The Daily Courier Logo
Trusted local news leader for Prescott area communities since 1882
3:18 PM Tue, Oct. 23rd

Highway 89 construction to continue

Current project more than half complete; next postponed until spring

Prescott Construction Services Administrator Tim Sherwood says Prescott’s $5.1 million Highway 89 widening and roundabout project is about 60 percent complete. Work is now focusing on the eastern side of the Phippen Roundabout. (Cindy Barks/Courier)

Prescott Construction Services Administrator Tim Sherwood says Prescott’s $5.1 million Highway 89 widening and roundabout project is about 60 percent complete. Work is now focusing on the eastern side of the Phippen Roundabout. (Cindy Barks/Courier)

With about 60 percent of the city’s $5.1 million Highway 89 widening project now behind it, the community can expect the conclusion by about May or June.

But that will not be the end of road construction in the area.

Still to come is the Arizona Department of Transportation’s (ADOT) $14-million-to-$15-million widening of a mile-and-a-half stretch of highway to the north.

That project has been pushed off, and bids are scheduled to be opened in March, with construction expected to begin in May or June. The project is projected to take about 14 months.

That means that just as the city’s widening in front of the Phippen Museum is winding down, ADOT will be gearing up for its project – extending Highway 89 construction into the summer of 2019.

Tim Sherwood, construction services administrator for the City of Prescott, said Friday that the city’s project, under contractor Asphalt Paving & Supply, is currently “on time and on budget.”

The project got underway late last summer, and the city projected at the time that it would be complete by June 2018 (weather dependent).

It involves widening about a mile of highway to four lanes (running just south of the Highway 89A interchange to just south of the Phippen Museum), building a roundabout near the Phippen Museum, a new trailhead at the Constellation Trail, a new box culvert under the highway, and water- and sewer-line work.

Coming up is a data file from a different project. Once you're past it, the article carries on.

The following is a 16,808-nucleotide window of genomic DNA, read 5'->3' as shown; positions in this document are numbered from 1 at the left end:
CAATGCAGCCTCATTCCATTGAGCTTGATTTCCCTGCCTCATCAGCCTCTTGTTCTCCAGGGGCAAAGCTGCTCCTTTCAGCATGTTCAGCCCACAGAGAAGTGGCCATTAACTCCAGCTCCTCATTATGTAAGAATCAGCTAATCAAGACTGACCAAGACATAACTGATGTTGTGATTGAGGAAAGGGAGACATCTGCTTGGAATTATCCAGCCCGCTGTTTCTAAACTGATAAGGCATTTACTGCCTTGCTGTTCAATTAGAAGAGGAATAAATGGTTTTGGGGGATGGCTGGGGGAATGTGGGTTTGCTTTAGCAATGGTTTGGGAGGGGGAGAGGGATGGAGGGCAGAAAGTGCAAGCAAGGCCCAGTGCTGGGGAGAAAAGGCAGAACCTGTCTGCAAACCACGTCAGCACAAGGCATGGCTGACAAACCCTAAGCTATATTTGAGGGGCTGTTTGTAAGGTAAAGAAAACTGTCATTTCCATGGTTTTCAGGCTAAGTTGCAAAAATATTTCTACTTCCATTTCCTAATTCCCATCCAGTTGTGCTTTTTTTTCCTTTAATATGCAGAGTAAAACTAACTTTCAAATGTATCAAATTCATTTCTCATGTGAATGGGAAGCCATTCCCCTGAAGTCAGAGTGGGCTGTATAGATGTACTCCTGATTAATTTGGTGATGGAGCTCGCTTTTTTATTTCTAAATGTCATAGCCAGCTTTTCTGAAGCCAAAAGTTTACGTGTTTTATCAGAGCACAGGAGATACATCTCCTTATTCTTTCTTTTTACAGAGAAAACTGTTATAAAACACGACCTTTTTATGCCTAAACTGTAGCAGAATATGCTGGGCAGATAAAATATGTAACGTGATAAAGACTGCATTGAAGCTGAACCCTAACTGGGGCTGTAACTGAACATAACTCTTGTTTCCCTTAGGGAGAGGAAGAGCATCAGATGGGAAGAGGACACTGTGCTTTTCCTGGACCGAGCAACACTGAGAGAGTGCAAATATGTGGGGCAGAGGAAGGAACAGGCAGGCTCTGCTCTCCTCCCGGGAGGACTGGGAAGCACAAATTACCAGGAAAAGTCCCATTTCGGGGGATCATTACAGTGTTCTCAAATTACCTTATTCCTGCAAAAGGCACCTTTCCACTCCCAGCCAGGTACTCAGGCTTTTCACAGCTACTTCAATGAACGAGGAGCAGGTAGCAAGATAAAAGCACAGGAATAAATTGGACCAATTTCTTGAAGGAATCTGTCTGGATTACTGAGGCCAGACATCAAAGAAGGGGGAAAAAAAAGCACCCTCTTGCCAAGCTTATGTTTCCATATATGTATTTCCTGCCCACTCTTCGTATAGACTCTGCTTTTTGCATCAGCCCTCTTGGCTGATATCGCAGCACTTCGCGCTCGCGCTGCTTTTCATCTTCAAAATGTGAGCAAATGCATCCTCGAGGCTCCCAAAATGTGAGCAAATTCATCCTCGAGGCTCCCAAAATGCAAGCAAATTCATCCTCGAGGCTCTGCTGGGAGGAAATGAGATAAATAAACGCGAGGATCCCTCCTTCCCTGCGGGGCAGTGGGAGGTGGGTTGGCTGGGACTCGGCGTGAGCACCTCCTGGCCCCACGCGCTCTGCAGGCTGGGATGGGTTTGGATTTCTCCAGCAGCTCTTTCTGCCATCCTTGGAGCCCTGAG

Sherwood said the new two-lane stretch of highway was paved just before Thanksgiving, after which traffic was moved from the old highway to the new. Work is still to come on resurfacing the old two-lane section.

Meanwhile, Sherwood said much of the work is focusing on completing the eastern side of the roundabout.

“They’re doing earthwork right now to get the existing surface to grade,” Sherwood said, explaining that the eastern side needed to be filled in to raise the surface.

Along with the new stretch of highway, the new trailhead for the Constellation Trail was also paved recently, and is currently in use (see related story).

Also complete is the new box culvert – a 10-foot-by-8-foot structure that replaces the former 6-foot-high culvert.

Throughout the construction phase, the city has reduced the speed limit on Highway 89 to 25 miles per hour in spots. Sherwood said the project has caused few traffic issues, other than the slow-down.

ADOT project

ADOT District Engineer Alvin Stump said the state earlier opted to push off its Highway 89 widening project to allow for the completion of utility work by various area companies.

While the ADOT website had earlier posted a September bid opening, and then a November opening, a Nov. 14 posting delayed the bids until March 23.

“We could see the utility companies still had a long ways to go,” Stump said of the decision.

With the March opening, Stump said the state likely would award the contract in April.

The project involves construction of a new two-lane road paralleling the existing two lanes (between about Deep Well Ranch Road and the Highway 89A interchange), and modifying the existing Highway 89/89A interchange. It also includes roadway evacuation, embankment work, grading, a new roundabout at Perkins Drive, a new culvert, drainage, pavement, signs, and lighting.

The city and state widening projects are the result of years of planning and coordination between the local governments, ADOT, and the Central Yavapai Metropolitan Planning Organization.